• accessibility of polling places and times

What is the State's Role?

Three state agencies have roles in voter participation. The State Board of Elections:

  • administers election laws
  • ensures compliance with campaign finance disclosure
  • manages voter registration processes in Virginia
  • maintains a centralized database of statewide voter registration and election-related data

Since 1996, the Department of Motor Vehicles has helped expedite voter registration by allowing citizens to register to vote when applying for a drivers license; residents can also update voting information when they file a change of address with the DMV.

The Virginia Department of Education includes the importance of civic participation and voting in the Standards of Learning to encourage Virginia's youth to become active participants in the voting process.

Page last modified July 30, 2014
Voter Turnout by State. Voter Turnout by Virginia Region.Voter Registration by Virginia Region.

State rankings are ordered so that #1 is understood to be the best.

Data Definitions and Sources

The Voting Age Population (VAP) is the estimated number of people 18 years of age and older in an area. The VAP estimate includes people who are ineligible to vote ( e.g., non-citizens, felons), but excludes resident voters living abroad, such as for military or work reasons. Alternatively, Citizen Voting Age Population excludes non-citizens, but does include others who are ineligible to vote, such as felons whose voting rights have not been restored and persons who are incarcerated.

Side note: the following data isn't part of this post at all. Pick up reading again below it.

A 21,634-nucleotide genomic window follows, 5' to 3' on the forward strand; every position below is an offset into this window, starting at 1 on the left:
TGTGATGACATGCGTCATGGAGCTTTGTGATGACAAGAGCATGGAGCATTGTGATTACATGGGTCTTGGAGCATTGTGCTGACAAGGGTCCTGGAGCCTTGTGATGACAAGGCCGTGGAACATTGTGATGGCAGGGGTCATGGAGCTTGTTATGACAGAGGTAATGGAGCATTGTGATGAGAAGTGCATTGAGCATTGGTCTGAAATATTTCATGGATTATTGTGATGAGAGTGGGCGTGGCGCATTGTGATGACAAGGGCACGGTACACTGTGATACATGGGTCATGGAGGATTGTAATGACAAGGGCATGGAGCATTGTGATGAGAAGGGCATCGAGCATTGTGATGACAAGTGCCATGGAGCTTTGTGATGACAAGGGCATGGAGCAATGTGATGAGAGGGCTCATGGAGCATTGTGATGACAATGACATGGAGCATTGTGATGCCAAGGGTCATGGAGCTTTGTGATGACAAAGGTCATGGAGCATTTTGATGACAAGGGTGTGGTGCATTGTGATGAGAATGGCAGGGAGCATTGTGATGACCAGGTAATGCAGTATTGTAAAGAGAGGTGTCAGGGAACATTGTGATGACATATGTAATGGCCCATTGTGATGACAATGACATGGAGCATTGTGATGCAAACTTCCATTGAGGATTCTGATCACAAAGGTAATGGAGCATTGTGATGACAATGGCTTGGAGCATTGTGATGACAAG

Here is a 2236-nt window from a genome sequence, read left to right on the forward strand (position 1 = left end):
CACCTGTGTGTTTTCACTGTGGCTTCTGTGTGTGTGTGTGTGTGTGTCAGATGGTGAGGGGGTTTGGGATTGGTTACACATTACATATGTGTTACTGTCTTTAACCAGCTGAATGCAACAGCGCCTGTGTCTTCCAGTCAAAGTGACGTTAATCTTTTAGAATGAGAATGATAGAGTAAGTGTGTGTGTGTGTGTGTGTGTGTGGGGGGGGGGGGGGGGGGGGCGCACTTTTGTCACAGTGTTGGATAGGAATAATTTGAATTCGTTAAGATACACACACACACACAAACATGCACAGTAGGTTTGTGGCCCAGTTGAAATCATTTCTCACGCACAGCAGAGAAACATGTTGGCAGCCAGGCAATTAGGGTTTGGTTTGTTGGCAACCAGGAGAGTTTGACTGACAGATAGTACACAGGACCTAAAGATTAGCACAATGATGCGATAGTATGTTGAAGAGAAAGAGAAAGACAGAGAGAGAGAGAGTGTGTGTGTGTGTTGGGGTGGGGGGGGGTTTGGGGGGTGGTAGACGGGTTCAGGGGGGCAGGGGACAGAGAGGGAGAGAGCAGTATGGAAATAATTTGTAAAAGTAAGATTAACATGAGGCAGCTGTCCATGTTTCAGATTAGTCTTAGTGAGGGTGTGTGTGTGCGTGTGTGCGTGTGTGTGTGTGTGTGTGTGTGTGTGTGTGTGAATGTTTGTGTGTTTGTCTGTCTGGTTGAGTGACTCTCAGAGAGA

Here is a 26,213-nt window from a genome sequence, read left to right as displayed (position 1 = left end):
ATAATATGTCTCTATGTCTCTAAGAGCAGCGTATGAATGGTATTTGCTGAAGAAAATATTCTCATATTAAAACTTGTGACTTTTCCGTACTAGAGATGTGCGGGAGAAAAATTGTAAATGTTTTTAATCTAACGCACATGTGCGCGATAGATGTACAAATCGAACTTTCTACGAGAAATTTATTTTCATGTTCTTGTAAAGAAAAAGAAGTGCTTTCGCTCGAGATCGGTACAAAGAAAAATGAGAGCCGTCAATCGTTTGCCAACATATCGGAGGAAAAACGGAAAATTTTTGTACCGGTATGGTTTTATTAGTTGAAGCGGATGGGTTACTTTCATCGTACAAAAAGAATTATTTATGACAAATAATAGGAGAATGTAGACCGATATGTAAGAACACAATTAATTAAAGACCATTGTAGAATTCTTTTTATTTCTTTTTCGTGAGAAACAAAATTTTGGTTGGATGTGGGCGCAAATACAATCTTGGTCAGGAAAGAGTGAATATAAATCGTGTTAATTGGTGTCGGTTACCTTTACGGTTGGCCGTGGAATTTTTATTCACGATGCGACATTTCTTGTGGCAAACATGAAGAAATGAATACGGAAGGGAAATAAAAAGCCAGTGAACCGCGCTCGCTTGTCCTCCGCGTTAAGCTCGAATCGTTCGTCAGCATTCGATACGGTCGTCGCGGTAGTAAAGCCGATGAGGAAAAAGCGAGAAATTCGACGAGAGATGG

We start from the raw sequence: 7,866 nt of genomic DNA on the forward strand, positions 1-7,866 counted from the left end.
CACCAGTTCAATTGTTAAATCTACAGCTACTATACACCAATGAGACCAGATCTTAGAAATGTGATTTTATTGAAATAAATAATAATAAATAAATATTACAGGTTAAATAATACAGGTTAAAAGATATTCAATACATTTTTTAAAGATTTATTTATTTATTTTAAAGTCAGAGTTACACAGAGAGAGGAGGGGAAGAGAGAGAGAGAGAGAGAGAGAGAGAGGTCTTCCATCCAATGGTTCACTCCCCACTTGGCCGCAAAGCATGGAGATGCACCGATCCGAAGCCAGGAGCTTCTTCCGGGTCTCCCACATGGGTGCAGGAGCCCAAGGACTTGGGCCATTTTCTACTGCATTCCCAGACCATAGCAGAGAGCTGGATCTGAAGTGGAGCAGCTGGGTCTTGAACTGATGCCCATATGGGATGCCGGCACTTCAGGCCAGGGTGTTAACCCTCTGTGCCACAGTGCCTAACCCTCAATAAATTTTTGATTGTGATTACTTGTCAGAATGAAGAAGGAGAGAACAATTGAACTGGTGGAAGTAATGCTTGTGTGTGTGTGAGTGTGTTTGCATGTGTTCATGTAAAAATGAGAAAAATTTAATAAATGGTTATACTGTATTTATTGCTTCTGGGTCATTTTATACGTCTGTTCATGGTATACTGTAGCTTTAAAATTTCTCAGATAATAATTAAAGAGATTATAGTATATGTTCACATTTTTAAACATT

State Voter Turnout using CVAP:  U.S. Election Assistance Commission - Election Administration and Voting Survey.

Virginia Locality Voter Registration using VAP:  Virginia State Board of Elections.
sbe.virginia.gov/index.php/resultsreports/registration-statistics/
Registration totals are the number of registrations recorded at the close of registration books prior to the November election.

See the Data Sources and Updates Calendar for a detailed list of the data resources used for indicator measures on Virginia Performs.

At a Glance:
Voter Activity in Virginia

Performance Trend: Trend is maintaining.
State Influence:  
limited

National Ranking: In 2012, Virginia ranked 8th nationally for voter turnout of registered citizens (66.2%).

Virginia by Region: Regions varied, sometimes widely, for voter turnout and registration in 2013. Although registrations had been steadily increasing in recent years, 2013 saw a universal drop in active voter registrations.

Related Agency Measures
Additional Information

The U.S. Election Assistance Commission (EAC) is an independent, bipartisan commission that oversees voting requirements and serves as a national clearinghouse of information about election administration. Their Election Day Survey Results offer a comprehensive look, based on reports from local registrars across the country, at recent national elections in the U.S.

The Virginia Public Access Project (VPAP) works to improve public understanding of money's role in Virginia politics through unbiased accounting of political contributions and spending for campaigns, PACs, and the like. VPAP also houses comprehensive data on past elections.

There are scores of organizations devoted to increasing voter registration and turnout, though most are designed to promote a particular political party or special interest. A few strive to provide factual, non-partisan information for voters regardless of political affiliation.  These include:

Virginia 21 aims to involve young people across the Commonwealth in the political process by providing information, spotlighting policy, and promoting active citizenship and voter registration with a non-partisan agenda.